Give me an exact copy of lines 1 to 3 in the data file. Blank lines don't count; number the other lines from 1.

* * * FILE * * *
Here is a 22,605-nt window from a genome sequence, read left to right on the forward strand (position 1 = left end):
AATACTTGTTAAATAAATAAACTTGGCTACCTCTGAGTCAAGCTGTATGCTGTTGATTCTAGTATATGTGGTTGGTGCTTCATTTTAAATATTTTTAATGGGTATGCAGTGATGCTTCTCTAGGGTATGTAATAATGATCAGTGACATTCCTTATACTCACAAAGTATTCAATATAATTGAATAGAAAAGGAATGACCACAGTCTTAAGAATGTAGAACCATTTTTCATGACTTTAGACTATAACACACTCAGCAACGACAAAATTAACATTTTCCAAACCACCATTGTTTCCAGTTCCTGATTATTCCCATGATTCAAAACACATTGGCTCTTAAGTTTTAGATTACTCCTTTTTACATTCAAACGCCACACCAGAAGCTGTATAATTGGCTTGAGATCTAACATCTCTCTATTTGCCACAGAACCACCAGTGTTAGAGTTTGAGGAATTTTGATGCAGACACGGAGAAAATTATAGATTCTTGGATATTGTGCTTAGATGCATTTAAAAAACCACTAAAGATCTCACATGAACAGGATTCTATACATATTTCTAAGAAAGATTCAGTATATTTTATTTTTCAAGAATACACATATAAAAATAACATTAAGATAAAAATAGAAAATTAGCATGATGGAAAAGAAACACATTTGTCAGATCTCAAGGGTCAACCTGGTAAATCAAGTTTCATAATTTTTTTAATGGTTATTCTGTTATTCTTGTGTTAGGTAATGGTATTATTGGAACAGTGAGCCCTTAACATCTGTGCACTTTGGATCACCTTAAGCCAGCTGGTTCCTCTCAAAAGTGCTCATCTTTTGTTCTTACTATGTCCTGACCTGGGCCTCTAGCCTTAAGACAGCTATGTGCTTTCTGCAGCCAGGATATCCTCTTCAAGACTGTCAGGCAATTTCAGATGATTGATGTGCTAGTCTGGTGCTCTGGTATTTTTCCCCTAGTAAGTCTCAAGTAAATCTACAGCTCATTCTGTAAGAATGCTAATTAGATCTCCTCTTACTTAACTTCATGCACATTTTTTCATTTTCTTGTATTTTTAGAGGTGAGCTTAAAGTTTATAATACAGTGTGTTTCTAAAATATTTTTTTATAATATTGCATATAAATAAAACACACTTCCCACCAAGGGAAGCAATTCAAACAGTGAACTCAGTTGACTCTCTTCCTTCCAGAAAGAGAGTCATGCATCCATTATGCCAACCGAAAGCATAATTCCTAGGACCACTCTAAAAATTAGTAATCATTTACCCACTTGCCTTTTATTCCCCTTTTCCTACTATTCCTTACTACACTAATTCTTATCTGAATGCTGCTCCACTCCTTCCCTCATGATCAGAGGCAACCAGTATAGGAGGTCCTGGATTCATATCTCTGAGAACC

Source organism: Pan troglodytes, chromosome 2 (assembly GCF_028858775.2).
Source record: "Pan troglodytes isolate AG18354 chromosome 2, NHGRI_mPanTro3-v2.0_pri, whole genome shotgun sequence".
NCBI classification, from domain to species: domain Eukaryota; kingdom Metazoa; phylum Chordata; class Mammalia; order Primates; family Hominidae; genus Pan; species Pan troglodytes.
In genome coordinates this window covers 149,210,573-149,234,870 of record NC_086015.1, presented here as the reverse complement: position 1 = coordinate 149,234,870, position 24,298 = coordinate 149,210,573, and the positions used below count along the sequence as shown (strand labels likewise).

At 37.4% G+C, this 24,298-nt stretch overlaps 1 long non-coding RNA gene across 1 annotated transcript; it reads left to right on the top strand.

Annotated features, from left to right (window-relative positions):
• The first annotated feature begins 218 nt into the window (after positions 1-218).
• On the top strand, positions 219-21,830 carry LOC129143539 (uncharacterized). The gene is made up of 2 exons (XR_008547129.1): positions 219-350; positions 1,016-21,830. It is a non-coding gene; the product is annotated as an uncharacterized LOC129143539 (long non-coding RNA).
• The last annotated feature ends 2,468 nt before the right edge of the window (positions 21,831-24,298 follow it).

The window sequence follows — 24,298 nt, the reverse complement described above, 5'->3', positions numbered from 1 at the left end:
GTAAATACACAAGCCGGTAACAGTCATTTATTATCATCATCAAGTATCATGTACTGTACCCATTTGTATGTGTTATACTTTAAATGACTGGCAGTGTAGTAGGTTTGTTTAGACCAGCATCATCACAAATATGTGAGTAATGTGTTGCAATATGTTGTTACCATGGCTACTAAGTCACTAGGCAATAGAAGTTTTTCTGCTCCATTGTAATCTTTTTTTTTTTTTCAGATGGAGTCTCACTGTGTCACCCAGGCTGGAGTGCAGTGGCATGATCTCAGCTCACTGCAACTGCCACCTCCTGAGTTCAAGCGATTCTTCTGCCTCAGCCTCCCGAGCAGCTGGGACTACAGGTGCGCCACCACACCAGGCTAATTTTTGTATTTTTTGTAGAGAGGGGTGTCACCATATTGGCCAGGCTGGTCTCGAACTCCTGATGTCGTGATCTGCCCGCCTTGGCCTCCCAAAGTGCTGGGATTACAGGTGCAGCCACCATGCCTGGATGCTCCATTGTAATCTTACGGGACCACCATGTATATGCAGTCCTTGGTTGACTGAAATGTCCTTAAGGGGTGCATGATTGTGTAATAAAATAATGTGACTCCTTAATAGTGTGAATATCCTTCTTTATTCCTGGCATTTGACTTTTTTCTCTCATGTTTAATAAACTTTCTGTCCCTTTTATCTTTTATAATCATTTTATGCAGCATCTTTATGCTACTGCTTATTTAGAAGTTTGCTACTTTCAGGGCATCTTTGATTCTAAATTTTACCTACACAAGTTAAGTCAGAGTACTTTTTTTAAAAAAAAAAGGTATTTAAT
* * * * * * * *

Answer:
Here is a 22,605-nt window from a genome sequence, read left to right on the forward strand (position 1 = left end):
AATACTTGTTAAATAAATAAACTTGGCTACCTCTGAGTCAAGCTGTATGCTGTTGATTCTAGTATATGTGGTTGGTGCTTCATTTTAAATATTTTTAATGGGTATGCAGTGATGCTTCTCTAGGGTATGTAATAATGATCAGTGACATTCCTTATACTCACAAAGTATTCAATATAATTGAATAGAAAAGGAATGACCACAGTCTTAAGAATGTAGAACCATTTTTCATGACTTTAGACTATAACACACTCAGCAACGACAAAATTAACATTTTCCAAACCACCATTGTTTCCAGTTCCTGATTATTCCCATGATTCAAAACACATTGGCTCTTAAGTTTTAGATTACTCCTTTTTACATTCAAACGCCACACCAGAAGCTGTATAATTGGCTTGAGATCTAACATCTCTCTATTTGCCACAGAACCACCAGTGTTAGAGTTTGAGGAATTTTGATGCAGACACGGAGAAAATTATAGATTCTTGGATATTGTGCTTAGATGCATTTAAAAAACCACTAAAGATCTCACATGAACAGGATTCTATACATATTTCTAAGAAAGATTCAGTATATTTTATTTTTCAAGAATACACATATAAAAATAACATTAAGATAAAAATAGAAAATTAGCATGATGGAAAAGAAACACATTTGTCAGATCTCAAGGGTCAACCTGGTAAATCAAGTTTCATAATTTTTTTAATGGTTATTCTGTTATTCTTGTGTTAGGTAATGGTATTATTGGAACAGTGAGCCCTTAACATCTGTGCACTTTGGATCACCTTAAGCCAGCTGGTTCCTCTCAAAAGTGCTCATCTTTTGTTCTTACTATGTCCTGACCTGGGCCTCTAGCCTTAAGACAGCTATGTGCTTTCTGCAGCCAGGATATCCTCTTCAAGACTGTCAGGCAATTTCAGATGATTGATGTGCTAGTCTGGTGCTCTGGTATTTTTCCCCTAGTAAGTCTCAAGTAAATCTACAGCTCATTCTGTAAGAATGCTAATTAGATCTCCTCTTACTTAACTTCATGCACATTTTTTCATTTTCTTGTATTTTTAGAGGTGAGCTTAAAGTTTATAATACAGTGTGTTTCTAAAATATTTTTTTATAATATTGCATATAAATAAAACACACTTCCCACCAAGGGAAGCAATTCAAACAGTGAACTCAGTTGACTCTCTTCCTTCCAGAAAGAGAGTCATGCATCCATTATGCCAACCGAAAGCATAATTCCTAGGACCACTCTAAAAATTAGTAATCATTTACCCACTTGCCTTTTATTCCCCTTTTCCTACTATTCCTTACTACACTAATTCTTATCTGAATGCTGCTCCACTCCTTCCCTCATGATCAGAGGCAACCAGTATAGGAGGTCCTGGATTCATATCTCTGAGAACC

Source organism: Pan troglodytes, chromosome 2 (assembly GCF_028858775.2).